When courts command families to adhere to child custody arrangements, officials usually allow some leeway for minor discrepancies. For instance, most parents probably won't lose custody rights for things like failing to deliver a child to an agreed exchange on time if it only happens once or twice. Those who intentionally violate the terms of a judgment or order, however, can be prosecuted as a result.
According to the State Penal Code's chapter on Offenses Against the Family, people who take or refuse to release minors under the age of 18 in accordance with custody orders may be committing felonies. This includes travel outside the jurisdiction where the support order was made or beyond national borders; while state authority doesn't always extend that far, Texan courts retain the right to enact punishments and prosecute parents.
Parents who take children in violation of existing agreements or in the midst of ongoing filings may be able to escape conviction by proving their actions served the children's best interests. Some valid reasons for violation include wanting to save a minor from domestic abuse by cutting off contact with the abuser or having a prior entitlement to custody. The state code also notes that parents who return children to an appropriate court district within three days of committing an offense may use this as a defense against prosecution.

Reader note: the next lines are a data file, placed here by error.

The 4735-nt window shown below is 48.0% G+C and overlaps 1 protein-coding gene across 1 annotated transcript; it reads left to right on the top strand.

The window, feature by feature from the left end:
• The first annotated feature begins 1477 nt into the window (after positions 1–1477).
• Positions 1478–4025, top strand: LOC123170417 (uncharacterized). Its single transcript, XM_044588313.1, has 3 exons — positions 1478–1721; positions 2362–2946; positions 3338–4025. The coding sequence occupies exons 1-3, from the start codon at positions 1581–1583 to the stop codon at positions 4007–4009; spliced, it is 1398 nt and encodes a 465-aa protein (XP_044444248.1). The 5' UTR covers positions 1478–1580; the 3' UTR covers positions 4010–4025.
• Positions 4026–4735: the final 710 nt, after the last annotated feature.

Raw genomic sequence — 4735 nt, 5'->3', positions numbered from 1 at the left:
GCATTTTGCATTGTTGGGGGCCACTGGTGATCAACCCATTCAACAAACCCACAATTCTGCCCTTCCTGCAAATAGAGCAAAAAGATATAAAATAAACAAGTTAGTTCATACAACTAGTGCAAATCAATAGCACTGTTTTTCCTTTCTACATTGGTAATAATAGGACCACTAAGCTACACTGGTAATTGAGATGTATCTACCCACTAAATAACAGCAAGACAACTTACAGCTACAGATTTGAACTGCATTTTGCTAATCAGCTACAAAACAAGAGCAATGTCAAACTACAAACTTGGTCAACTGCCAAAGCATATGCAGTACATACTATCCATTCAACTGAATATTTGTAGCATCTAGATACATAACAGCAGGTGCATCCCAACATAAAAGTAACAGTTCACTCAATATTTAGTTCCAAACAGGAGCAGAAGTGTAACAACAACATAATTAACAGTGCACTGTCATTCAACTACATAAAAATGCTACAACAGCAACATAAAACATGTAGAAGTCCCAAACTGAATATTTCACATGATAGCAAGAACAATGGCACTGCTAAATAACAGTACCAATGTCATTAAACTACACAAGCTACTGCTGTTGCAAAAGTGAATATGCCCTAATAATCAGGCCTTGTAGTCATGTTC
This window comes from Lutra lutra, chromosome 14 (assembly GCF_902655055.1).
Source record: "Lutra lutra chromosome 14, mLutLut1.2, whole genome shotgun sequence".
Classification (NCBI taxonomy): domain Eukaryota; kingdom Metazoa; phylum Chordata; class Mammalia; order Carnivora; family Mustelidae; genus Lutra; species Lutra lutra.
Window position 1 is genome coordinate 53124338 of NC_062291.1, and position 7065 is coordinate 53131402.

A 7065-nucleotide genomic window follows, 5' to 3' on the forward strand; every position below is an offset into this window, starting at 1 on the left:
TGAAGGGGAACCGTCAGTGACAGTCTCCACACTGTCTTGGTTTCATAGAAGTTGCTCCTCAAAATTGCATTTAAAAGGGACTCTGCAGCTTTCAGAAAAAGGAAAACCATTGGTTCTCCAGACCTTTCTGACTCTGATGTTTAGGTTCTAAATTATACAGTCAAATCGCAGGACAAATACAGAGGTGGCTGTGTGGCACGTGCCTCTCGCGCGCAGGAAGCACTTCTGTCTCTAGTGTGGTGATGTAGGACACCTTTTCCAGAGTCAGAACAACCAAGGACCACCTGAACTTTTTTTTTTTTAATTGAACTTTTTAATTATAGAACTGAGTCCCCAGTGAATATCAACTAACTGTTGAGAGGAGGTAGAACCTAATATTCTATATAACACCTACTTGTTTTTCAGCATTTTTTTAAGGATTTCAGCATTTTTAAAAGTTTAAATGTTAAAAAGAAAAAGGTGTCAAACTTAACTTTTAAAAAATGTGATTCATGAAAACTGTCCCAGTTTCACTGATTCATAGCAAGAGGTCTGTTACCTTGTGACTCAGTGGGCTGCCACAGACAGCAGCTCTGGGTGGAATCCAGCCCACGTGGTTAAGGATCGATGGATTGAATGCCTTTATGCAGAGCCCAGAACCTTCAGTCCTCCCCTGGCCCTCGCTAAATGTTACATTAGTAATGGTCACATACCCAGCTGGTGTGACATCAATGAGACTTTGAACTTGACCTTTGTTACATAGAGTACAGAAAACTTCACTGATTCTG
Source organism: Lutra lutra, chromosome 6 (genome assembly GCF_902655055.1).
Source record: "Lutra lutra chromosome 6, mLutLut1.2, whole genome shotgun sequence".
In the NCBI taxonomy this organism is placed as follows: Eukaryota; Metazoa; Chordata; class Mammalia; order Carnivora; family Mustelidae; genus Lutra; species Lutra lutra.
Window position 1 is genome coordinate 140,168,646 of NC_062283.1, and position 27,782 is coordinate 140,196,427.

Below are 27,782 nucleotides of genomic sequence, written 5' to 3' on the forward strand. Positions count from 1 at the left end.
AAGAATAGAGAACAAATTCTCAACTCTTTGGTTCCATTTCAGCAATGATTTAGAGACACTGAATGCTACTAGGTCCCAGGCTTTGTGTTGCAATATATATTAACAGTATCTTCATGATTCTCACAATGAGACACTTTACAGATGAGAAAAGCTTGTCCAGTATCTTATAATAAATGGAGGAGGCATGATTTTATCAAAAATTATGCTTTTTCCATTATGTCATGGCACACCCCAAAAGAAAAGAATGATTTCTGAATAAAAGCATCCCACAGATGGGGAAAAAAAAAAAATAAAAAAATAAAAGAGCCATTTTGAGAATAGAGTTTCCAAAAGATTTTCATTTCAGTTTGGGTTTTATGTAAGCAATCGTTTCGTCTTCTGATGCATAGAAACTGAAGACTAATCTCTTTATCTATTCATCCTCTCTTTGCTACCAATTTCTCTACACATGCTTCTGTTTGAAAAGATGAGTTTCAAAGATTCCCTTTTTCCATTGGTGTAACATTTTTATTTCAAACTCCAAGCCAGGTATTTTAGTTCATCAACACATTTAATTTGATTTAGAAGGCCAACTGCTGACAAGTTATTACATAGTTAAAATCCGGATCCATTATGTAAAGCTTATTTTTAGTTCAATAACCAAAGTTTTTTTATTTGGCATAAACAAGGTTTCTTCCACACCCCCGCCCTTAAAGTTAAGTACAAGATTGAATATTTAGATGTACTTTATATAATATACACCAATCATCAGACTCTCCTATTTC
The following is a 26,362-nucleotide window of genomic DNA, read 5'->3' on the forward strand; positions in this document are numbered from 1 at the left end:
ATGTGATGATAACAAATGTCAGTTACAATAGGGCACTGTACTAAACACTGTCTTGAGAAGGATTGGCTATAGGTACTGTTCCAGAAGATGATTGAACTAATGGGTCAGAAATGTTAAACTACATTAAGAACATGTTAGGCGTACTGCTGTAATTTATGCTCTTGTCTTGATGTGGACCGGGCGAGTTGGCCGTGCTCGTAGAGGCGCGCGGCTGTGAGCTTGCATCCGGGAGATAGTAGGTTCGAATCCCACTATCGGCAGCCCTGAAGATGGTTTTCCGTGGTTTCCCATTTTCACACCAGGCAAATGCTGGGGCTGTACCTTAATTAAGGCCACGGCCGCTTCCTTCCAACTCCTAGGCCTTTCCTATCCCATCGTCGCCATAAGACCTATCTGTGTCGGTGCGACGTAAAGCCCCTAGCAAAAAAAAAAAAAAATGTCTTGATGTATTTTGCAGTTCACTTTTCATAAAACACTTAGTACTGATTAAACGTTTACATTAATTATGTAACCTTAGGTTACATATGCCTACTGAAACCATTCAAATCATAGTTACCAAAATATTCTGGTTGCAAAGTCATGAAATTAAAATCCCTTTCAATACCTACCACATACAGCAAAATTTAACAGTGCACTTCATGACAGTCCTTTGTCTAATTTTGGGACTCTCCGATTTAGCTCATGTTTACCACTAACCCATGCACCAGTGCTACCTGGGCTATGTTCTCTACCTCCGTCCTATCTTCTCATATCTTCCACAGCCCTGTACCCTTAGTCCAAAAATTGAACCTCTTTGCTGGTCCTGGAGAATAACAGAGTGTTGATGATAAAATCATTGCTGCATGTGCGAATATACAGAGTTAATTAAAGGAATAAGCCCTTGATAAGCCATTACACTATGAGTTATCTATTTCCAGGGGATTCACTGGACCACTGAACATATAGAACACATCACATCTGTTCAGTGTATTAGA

Child custody disputes can be complex. Families have to get used to their new time-sharing arrangements, and in some cases, sour relationships between parents might make it harder to communicate and cooperate effectively. Guardians whose visitation rights were violated or whose ex-partners routinely interfere with proper custody arrangements may find it helpful to learn about potential legal remedies.